Members of the Illinois Board of Higher Education narrowly voted Tuesday to send a $3.47 billion spending plan to the state legislature, a decision that followed weeks of debate questioning how the state’s public institutions can best move forward from two years of severe budget strain.
The endorsed budget was the more conservative of two options floated by trustees and was mostly unchanged from the plan originally presented in December. It seeks a $254.4 million increase over the current fiscal year, including a $100 million boost for Monetary Award Program grants for low-income students, around $31 million to cover inflation, $31 million for veterans grants and $20 million for emergency capital projects.
The contention centered upon the proposed share for Illinois’ 12 public universities, which collectively received about 41 percent of their typical state funding during the two-year budget impasse.
The board initially proposed a 2.2 percent increase, which if approved would send a little more than $1.1 billion to the public universities. University presidents, in an unusually public protest, signed a letter urging the board to present a more aggressive number. The school leaders wanted the budget to propose $1.2 billion, the same amount universities received in 2015, the last year of regular funding before the impasse struck.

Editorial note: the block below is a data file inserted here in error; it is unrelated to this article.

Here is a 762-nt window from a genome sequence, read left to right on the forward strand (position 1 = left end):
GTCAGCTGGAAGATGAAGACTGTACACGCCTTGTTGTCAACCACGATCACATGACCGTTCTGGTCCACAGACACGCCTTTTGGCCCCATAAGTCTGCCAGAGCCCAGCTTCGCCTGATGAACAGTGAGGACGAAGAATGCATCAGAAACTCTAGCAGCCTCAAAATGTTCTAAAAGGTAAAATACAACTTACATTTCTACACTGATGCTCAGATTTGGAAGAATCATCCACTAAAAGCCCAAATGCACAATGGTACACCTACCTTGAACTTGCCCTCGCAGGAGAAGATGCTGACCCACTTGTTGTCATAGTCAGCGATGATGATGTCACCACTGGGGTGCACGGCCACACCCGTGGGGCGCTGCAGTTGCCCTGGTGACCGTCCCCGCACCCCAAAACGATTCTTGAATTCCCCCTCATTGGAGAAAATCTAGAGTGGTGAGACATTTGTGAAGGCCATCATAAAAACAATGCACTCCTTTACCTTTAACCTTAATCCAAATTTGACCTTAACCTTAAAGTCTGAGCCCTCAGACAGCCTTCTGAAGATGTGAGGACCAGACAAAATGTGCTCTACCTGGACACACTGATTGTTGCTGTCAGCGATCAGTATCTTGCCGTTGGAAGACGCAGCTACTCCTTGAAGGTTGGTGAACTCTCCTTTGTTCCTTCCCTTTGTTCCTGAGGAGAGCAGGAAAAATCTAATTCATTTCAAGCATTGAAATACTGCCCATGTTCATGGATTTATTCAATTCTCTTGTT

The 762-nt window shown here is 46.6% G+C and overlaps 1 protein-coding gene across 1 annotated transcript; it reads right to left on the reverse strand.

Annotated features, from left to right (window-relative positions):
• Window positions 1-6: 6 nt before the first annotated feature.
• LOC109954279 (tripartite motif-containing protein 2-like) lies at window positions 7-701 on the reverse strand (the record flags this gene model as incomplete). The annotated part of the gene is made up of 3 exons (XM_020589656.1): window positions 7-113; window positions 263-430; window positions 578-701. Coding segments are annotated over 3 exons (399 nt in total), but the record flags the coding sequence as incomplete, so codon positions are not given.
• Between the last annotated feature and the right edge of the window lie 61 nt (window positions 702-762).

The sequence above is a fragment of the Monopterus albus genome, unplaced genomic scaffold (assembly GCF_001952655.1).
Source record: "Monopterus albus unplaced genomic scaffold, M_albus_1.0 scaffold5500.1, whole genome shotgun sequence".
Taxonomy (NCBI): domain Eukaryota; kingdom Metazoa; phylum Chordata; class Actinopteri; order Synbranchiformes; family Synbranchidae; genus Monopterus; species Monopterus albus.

But presidents of the state’s public universities had petitioned the board for another $100 million to restore their funding to 2014-15 levels, before the two-year state budget impasse. While recognizing the state’s financial plight, the presidents’ Dec. 11 letter said the recommendations would place more burdens on their schools after a funding cut this year and “two years of financial calamity” before that.
“The two-year budget impasse cost public universities tens of millions of operational dollars, and the lack of capital funding forced institutions to cancel or dramatically cut back on necessary construction and maintenance projects,” they wrote, adding that they have also cut expenses while controlling tuition and fees to respond to criticism about rising college costs. “The divestment in Illinois public higher education must stop now.”
Executive Director Al Bowman said the board understands the universities’ position, and their request is “certainly legitimate,” but the board believes that the recommendation “should reflect the state’s current financial situation. If we’re asking for an extra $254 million, we found it difficult to request an even larger amount, even though the universities need the money.” […]
UI spokesman Tom Hardy said Tuesday it was disappointing that the IBHE “did not concur with the public universities’ recommendation for a reasonable higher education appropriation to return us to the level of funding that preceded the devastating, two-year budget impasse. In the coming legislative session, we will continue to advocate for adequate, reliable funding of public higher education — a critical asset for the welfare and prosperity of Illinois and its people.”